Solid-body is the standard type of electric guitar. It’s the most common as well as the most sold and overused all over the music industry.
These are all-purpose instruments you could use for a wide range of musical genres, stages, and situations.
The main advantage of this design is how the solid body offers increased resistance to feedback, increased sustain, and an overall fatter body. That makes solid-body guitars a better pick for rock and metal.
Furthermore, these guitars are more durable and sturdy. Likewise, their sound is more balanced and “tempered” compared to the other types of electric guitars.
As for the sound, it comes from the combination of various factors. I’d say this is the order:
- The pickups;
- The selection of tonewoods;
- The electronics (circuitry and control knobs);
- The hardware (the bridge, the nut, and the strings)
- The scale length (the vibrating part of the strings);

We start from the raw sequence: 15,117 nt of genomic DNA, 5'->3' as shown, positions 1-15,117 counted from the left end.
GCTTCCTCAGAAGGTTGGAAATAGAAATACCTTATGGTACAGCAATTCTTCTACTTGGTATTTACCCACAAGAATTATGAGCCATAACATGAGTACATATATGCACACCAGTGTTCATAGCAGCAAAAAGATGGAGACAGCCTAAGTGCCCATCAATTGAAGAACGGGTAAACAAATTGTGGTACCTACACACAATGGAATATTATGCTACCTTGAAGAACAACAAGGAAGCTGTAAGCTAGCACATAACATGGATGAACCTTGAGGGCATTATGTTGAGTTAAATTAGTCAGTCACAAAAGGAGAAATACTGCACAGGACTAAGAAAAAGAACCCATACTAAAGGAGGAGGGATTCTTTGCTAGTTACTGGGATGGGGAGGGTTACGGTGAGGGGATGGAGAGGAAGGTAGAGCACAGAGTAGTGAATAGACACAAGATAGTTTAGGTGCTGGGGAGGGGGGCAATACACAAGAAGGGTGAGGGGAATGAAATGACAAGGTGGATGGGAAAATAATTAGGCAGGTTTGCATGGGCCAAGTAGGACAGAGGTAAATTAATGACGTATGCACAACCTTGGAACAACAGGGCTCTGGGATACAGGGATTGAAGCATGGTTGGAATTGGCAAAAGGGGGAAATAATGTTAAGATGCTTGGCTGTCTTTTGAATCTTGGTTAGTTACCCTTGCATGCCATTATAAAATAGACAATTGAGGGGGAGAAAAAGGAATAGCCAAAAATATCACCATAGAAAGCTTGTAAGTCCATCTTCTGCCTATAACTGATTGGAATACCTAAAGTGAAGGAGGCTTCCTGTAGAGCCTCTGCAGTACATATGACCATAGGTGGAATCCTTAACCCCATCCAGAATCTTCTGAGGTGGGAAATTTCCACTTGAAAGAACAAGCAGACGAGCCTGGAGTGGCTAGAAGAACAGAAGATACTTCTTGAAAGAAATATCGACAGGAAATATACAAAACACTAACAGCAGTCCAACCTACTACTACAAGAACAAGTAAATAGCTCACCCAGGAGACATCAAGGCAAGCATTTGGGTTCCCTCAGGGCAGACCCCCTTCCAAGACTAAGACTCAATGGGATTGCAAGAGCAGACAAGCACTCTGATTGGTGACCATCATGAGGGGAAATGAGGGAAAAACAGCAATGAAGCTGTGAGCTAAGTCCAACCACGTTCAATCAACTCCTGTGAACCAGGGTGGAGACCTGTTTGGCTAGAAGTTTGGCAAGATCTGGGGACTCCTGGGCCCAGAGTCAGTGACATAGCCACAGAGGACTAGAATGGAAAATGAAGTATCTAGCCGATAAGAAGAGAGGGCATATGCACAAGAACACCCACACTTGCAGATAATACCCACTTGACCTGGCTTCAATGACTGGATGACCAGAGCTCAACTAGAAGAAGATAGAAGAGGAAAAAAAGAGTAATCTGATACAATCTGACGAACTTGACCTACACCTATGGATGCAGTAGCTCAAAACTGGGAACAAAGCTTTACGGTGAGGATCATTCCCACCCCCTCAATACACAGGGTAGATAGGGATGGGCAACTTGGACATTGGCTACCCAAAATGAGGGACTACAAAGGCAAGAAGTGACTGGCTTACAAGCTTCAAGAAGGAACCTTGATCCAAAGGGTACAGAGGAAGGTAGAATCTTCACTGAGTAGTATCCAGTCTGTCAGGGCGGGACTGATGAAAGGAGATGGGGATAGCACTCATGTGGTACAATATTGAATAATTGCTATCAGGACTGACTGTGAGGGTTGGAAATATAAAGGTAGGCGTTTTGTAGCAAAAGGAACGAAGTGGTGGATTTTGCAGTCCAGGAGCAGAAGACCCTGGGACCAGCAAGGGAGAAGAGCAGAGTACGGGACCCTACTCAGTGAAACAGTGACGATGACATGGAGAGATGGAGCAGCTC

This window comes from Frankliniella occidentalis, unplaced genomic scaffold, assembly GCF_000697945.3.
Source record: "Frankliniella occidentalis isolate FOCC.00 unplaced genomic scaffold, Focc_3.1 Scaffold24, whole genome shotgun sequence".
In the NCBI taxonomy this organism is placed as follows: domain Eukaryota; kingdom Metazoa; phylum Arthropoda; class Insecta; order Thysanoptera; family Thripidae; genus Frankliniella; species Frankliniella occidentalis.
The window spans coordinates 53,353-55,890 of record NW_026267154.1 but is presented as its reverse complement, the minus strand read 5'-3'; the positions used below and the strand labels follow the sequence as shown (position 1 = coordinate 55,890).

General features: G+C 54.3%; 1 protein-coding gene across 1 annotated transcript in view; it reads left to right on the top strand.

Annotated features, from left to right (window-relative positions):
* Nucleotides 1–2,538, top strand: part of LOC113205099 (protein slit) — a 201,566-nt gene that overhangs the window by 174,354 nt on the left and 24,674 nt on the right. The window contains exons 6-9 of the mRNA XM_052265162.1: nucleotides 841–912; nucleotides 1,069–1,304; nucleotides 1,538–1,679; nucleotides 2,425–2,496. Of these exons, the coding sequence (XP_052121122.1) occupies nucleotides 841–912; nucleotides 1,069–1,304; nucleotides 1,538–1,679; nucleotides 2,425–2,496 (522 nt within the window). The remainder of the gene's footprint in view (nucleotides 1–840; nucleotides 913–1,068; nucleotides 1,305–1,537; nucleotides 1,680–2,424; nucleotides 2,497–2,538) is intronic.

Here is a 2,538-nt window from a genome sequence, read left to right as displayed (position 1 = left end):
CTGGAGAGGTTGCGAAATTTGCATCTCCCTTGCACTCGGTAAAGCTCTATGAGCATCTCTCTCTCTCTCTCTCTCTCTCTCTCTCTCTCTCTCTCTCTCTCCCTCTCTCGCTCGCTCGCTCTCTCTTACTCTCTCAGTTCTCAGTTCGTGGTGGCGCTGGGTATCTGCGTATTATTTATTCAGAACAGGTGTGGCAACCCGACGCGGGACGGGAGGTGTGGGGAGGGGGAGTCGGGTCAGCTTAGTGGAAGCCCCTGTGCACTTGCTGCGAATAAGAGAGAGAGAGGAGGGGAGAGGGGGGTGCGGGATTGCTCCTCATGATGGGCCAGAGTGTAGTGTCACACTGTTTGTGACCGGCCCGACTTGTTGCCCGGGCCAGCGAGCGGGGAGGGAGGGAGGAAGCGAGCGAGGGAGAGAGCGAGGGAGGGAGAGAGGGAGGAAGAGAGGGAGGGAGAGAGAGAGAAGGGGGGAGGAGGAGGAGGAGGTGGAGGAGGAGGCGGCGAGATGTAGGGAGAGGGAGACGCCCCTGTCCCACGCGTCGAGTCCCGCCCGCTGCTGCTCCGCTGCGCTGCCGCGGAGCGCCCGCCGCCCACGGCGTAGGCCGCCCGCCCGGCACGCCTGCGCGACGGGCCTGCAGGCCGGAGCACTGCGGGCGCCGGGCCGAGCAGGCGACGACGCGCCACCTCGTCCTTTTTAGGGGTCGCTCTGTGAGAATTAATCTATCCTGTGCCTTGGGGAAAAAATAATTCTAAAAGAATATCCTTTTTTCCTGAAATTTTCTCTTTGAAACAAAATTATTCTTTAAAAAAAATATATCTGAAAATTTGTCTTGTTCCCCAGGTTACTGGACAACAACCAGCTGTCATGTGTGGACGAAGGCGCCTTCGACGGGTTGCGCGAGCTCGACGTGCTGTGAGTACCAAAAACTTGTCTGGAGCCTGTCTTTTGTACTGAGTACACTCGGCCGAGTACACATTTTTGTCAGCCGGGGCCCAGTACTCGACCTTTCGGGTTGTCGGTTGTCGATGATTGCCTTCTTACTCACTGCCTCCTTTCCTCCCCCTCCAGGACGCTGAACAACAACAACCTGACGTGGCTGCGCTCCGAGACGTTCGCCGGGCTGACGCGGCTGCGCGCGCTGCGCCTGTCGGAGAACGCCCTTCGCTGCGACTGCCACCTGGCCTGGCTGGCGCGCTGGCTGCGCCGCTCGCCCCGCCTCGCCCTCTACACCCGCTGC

- The shape of the body and the neck;
As I said, you can read further on our electric guitar buyer’s guide.
There’s a great variety in this branch of electric guitars, so we need to discuss this further by listing the most popular solid-body guitars you can buy.
The Fender Telecaster first rose back in 1949 under another name (either Esquire or Broadcaster). It was actually the first successful mass-produced solid-body guitar ever.
Not only that, but the original Esquire was also the first guitar to pack Fender’s original creation, the single-coil pickups.
Ever since its premiere, it has remained as the most used rhythm electric guitar both professionally and non-professionally. It’s common rock, rock, and country genres because of its “twangy” sound.
Overall, the Telecaster packs the classic sound of country music and rock & roll. If you’re looking for the classical pre-80s sound of rock, the Telecaster tone is what you’re looking for.
Notable players of the Telecaster guitar include:
- Jeff Beck
- Keith Richards
- Jonny Greenwood
- Andy Summers
- Jeff Beck
- Bruce Springsteen